Canto ii. St. 43. Who will not mercie unto others show, How can he mercy ever hope to have ? ?

St. 42. The gentle minde by gentle deeds is knowne; For a man by nothing is so well bewrayed

Book vi. Canto iii. St. 1. For we by conquest, of our soveraine might, And by eternall doome of Fate's decree, Have wonne the Empire of the Heavens bright.

Book vii. Canto ri. St. 33. For of the soule the bodie forme doth take; For soule is forme, and doth the bodie make.

An Hymne in Honour of Beautie. Line 132, For all that faire is, is by nature good ; & That is a signe to know the gentle blood.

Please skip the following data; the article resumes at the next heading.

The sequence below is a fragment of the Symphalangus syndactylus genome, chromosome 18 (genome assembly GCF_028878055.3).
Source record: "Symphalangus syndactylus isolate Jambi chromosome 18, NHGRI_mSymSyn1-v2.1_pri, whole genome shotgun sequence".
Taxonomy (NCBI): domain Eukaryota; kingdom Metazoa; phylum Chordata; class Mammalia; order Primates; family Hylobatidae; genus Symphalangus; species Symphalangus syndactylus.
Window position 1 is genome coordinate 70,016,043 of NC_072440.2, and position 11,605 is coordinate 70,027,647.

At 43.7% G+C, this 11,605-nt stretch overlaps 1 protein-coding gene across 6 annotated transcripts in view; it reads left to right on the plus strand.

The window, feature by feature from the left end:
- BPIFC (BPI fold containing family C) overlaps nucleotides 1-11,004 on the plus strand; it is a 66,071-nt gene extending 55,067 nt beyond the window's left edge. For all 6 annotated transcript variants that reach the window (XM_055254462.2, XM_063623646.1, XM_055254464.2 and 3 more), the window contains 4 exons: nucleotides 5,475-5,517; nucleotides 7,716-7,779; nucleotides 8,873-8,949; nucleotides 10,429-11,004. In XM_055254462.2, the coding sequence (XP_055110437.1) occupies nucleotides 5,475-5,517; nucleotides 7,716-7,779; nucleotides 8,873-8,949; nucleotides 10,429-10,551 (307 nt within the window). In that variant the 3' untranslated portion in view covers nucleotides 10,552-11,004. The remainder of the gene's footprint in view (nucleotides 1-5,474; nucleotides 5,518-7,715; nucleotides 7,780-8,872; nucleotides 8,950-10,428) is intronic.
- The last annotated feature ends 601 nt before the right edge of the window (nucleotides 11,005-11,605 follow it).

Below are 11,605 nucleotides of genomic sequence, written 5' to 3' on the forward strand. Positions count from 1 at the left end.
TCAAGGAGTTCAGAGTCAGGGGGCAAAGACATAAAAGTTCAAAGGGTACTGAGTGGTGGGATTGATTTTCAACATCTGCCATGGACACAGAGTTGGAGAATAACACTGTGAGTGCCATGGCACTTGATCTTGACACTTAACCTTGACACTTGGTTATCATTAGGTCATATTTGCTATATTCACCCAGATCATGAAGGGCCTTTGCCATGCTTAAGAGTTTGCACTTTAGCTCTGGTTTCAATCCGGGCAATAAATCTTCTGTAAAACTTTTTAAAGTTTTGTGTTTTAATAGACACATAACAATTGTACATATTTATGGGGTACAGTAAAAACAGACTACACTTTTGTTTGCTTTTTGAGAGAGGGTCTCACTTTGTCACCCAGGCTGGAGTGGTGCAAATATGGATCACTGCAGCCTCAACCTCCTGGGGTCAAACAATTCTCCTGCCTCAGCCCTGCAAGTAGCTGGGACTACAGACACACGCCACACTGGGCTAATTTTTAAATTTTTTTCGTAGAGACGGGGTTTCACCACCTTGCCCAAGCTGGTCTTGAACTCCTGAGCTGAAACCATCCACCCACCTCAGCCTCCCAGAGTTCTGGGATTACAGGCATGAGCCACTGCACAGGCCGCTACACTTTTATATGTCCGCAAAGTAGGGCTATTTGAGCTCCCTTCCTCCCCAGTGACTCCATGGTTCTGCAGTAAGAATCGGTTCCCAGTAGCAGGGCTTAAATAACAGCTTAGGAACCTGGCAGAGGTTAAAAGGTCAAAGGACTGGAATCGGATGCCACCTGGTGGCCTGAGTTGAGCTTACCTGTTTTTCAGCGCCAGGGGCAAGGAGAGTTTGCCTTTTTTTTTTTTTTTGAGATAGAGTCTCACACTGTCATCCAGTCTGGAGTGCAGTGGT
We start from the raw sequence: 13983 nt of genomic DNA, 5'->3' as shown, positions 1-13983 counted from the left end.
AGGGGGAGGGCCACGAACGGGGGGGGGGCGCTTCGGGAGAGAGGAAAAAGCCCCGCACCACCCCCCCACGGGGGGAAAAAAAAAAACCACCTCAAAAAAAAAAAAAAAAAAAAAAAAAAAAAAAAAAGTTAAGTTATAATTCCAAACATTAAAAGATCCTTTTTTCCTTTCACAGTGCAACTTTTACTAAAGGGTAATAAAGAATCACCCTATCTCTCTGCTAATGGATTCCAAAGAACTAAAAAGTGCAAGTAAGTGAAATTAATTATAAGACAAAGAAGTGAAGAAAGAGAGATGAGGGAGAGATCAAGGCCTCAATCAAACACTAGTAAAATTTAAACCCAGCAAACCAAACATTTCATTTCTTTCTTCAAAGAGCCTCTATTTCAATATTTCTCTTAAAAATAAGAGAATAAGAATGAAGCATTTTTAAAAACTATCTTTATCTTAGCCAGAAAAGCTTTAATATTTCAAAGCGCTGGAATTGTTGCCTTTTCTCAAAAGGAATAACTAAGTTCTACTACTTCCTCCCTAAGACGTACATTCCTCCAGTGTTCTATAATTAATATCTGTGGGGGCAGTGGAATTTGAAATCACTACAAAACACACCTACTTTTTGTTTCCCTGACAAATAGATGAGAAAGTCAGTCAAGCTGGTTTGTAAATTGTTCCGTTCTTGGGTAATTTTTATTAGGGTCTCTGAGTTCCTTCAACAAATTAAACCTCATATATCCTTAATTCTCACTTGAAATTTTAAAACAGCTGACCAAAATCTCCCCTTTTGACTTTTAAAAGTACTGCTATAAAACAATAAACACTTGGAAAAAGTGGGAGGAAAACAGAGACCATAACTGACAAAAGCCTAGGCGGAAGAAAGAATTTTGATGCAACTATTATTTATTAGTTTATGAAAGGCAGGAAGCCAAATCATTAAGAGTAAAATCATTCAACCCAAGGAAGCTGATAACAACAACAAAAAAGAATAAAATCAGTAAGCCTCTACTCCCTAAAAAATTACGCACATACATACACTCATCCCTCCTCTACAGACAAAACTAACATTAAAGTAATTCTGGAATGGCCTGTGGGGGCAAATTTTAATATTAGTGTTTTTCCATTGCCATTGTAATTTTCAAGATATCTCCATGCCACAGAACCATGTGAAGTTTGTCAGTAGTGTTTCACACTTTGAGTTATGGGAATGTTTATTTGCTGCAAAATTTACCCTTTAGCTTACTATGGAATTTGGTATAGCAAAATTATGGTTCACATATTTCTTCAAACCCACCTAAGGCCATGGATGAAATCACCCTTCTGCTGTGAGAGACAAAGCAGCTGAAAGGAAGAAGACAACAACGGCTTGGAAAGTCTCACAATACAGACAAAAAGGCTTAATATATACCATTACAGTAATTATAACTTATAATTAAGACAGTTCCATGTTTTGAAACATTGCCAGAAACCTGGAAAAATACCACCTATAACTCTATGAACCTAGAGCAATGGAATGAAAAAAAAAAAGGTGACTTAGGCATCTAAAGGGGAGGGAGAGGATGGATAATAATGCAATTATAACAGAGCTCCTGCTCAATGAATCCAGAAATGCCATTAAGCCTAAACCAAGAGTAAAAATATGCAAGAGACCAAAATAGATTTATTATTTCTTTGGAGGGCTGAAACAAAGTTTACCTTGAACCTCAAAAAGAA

Line 139.
To kerke the narre from God more farre,

Has bene an old-sayd sawe;
And he that strives to touche a starre
Oft stombles at a strawe.

The Shepheardes Calender. July. Line 97.
Full little knowest thou that hast not tride,
What hell it is in suing long to bide:
To loose good dayes, that might be better spent;
To wast long nights in pensive discontent;
To speed to-day, to be put back to-morrow;
To feed on hope, to pine with feare and sorrow.

of the Shrew, act ii. sc. 1.

Mother wit. - MARLOWE: Prologue to Tamberlaine the Great, part to MIDDLETON : Your Five Gullants, act i. sc. 1. SHAKESPEARE : Taming

2 Blessed are the merciful, for they shall obtain mercy. - Matthew u. 7.

8 The band that hath made you fair hath made you good... SHAKE SPEARE: Measure for Measure, act ini. sc. 1.

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- See Heywood, page 12.